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Cross-border travel allowed to resume among majority Malay-Muslim countries, effectively taking half of the world’s population off the chopping block
Malaysia, Singapore set to reopen borders to some travel
Most of the world’s most economically and politically important Muslim-majority countries will allow their citizens to travel between them after talks to resolve a long-standing ban ended, officials from Malaysia and Singapore said on Tuesday.
Singapore, Malaysia and Indonesia, three of the five countries covered by the agreement, issued a joint statement saying that discussions on the deal were concluded last week and it would be formalised within “a few days”.
The announcement, the first official confirmation of the agreement, came as US Secretary of State Mike Pompeo wrapped up talks on Tuesday in Beijing, where he is trying to address trade irritants before meeting his Chinese counterpart, Wang Yi, later in the day.
In addition to Malaysia and Singapore, the agreement covers Indonesia, the world’s fourth-largest economy, as well as the Muslim-majority countries of the Philippines and Brunei. The fourth, Myanmar, is not directly covered by the agreement, but agreed in February to pursue closer cooperation with Brunei and Singapore.
Under the agreement, citizens of most of the five countries can travel between them, effectively taking half of the world’s population off the chopping block for travel restrictions.
There will be limits, however. Malaysian and Singaporeans will be permitted to travel between themselves up to three times every six months, while Indonesian citizens and those from the Philippines and Brunei will be allowed once every two months.
The decision over transport restrictions was based on the need to preserve “international air traffic connectivity”, according to Singapore’s foreign ministry, but travel between the five countries will be allowed only once every six months. The Vietnamese government did not immediately comment.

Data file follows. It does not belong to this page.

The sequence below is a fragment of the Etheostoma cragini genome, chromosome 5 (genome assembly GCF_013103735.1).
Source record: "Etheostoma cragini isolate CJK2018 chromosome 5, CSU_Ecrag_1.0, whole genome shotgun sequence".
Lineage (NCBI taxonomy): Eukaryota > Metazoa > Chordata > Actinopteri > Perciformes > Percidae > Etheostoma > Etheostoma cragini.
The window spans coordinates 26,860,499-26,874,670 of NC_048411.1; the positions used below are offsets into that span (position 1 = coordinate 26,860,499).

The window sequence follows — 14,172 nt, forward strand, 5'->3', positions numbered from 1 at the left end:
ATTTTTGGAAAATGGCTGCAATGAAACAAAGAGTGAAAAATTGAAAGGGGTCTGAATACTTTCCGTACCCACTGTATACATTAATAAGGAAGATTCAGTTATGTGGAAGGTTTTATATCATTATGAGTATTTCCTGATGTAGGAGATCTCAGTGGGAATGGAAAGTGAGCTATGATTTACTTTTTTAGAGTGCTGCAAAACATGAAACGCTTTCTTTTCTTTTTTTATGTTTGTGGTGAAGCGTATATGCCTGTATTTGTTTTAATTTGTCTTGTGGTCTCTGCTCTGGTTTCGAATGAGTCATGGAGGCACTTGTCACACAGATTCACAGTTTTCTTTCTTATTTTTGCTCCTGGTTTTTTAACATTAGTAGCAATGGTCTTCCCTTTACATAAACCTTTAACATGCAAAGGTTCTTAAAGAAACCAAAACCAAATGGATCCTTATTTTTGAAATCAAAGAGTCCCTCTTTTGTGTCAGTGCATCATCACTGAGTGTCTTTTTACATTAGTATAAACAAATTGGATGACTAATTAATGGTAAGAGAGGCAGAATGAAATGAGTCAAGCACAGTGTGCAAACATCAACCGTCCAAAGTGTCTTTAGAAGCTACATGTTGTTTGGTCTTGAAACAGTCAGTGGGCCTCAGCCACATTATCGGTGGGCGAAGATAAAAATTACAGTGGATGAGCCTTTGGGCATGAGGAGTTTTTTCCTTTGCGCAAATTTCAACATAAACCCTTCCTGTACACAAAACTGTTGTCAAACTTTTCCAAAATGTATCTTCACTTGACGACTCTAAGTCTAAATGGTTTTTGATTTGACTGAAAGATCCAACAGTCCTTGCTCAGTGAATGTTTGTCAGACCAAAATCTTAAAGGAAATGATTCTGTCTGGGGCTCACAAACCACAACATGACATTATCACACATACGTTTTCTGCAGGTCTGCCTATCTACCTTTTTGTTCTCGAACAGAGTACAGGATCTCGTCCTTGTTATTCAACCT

Both Malaysia and Singapore were in 2006 ranked as the world’s highest quality cities by World Economic Forum. Yet they also rank among the highest in hostility toward foreigners, with antagonism between ethnic Malays and Chinese predating the birth of modern Malaysia in 1957 and the political rise of the Indian community in Singapore in the 1960s.
That has been exacerbated over the past couple of years, in particular by a crackdown on what the government said was extremist activity within the Malaysian government. That has included charges against the leader of a government-linked Islamic group and others over alleged links to the Islamic State group.
Singapore, meanwhile, has faced protests outside the South China Sea, where the city-state has asserted its sovereignty, including the building of artificial islands on disputed reefs, but has been reluctant to engage any other country on the issue.
Malaysia has been in the centre of controversy over its prosecution of the political opposition leader Anwar Ibrahim. Despite being exonerated on corruption charges, the supreme court last month ruled he must serve a five-year jail term for sodomy in a case that his supporters say was a bid to destroy his political career.
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The agreement does not address whether the five countries will cooperate in fighting terrorism or join forces against terrorism.
That would require the countries to resolve another longstanding disagreement: whether Muslim-majority Singapore should join Australia, the US and other south-east Asian countries in forming a military coalition led by Washington to fight the Islamic State in the Middle East.
However, the agreement does place limits on the use of military force. All five countries will cooperate “to exchange operational information” and agree not to use military force to enforce the agreement “if warranted or otherwise, without undermining the integrity and effectiveness of the agreement”.